Community members donate clothes during semiannual ‘Undie Run’


By Olivia Willoughby

Off with their pants!

The semiannual Undie Run started at 9:30 p.m. Friday at Welsh Park on the corner of Russell Road and Crane Drive. Participants stripped down to their underpants and tossed their clothes in a pile that would later be sent to Goodwill.

Two years ago, Kimberly Foster, senior secondary education major, and Jim Hotwagner, senior manufacturing engineering major, decided to start their own undie run after hearing about a similar event at Arizona State University.

“This isn’t a student organization,” Foster said. “It’s just us doing our own thing. We thought it’d be a fun thing to do.”

The night turned out to be chillier than expected; Foster said it was a “brisk run.” She and Hotwagner have hosted the Undie Run twice each year, in the spring and fall, since they started. Foster said last fall’s undie run was much warmer.

“Who would have thought the end of February would have been better?” Foster said. “We did this back in the fall and we had quite a few people.”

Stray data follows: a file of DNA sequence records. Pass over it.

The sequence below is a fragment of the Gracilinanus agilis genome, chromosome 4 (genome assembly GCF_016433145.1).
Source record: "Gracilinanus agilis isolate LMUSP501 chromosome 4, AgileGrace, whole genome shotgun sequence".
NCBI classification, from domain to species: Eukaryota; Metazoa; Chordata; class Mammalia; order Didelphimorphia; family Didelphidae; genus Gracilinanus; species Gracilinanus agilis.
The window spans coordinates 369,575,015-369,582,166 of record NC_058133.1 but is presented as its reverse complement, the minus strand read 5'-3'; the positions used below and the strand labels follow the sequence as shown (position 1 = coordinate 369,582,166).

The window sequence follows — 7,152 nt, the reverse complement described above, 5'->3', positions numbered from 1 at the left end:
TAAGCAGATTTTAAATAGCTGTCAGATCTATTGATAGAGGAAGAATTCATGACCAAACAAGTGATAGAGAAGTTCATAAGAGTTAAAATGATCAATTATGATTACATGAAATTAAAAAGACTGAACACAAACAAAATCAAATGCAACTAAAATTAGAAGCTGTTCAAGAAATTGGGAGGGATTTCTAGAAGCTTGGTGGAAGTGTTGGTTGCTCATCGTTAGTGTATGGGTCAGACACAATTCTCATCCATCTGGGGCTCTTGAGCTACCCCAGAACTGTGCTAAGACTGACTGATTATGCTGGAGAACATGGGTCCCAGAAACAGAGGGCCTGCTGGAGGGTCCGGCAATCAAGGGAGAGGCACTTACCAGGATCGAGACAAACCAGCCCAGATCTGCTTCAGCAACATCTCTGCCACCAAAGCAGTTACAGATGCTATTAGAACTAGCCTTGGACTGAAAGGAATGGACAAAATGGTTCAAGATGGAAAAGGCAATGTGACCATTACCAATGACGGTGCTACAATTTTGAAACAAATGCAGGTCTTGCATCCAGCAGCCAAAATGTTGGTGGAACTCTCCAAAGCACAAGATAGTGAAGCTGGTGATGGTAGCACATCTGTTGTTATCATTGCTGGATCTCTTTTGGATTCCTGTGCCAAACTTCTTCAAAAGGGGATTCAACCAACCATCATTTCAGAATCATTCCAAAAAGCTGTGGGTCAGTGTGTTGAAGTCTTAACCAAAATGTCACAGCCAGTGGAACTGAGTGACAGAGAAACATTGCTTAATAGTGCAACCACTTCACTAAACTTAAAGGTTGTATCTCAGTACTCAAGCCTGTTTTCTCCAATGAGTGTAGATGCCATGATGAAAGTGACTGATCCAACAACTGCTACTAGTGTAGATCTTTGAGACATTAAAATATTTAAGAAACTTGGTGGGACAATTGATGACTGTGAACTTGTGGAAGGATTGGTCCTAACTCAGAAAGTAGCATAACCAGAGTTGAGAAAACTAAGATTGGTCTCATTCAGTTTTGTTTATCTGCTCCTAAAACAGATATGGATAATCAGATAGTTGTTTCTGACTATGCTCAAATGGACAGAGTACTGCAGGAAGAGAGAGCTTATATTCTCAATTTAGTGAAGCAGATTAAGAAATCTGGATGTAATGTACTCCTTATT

Before their run, students pulled off their clothes and chanted about NIU and America. They sang “The Star-Spangled Banner” and bolted into the darkness.

The Undie Run took the students from the pavilion at Welsh Park through Greek Row and back in a little under 10 minutes.

“We just ran through Greek Row, and we had everybody hanging out their windows and coming out to give us high fives,” Hotwagner said. “We usually have an audience, and it was super fun.”

Attendees have various reasons for participating in the Undie Run, but many of them said they were happy to help others out.

“It helps out a charity,” said Taylor Scott, sophomore mechanical engineering major. “This is my second one. I decided to start in the fall, and I knew I’d come and do every one after that.”

Some participants said they agreed that, while it was fun, they were glad it was for a worthy cause.

“It’s good to help clothe homeless people,” said Justin Harris, junior math education major. “And it’s fun to run with everyone and just give back.”

Despite Friday’s low turnout, Foster said the event went well. She said she hopes turnout for the next run will be larger and there will be warmer weather.

“I’ve never seen a group of people more genuine,” she said. “They came in all shapes and sizes. There were no snarky remarks, and that’s what I love.”

Hotwagner said although the clothes did not match up to last semester’s pile, a good amount of clothing was still donated.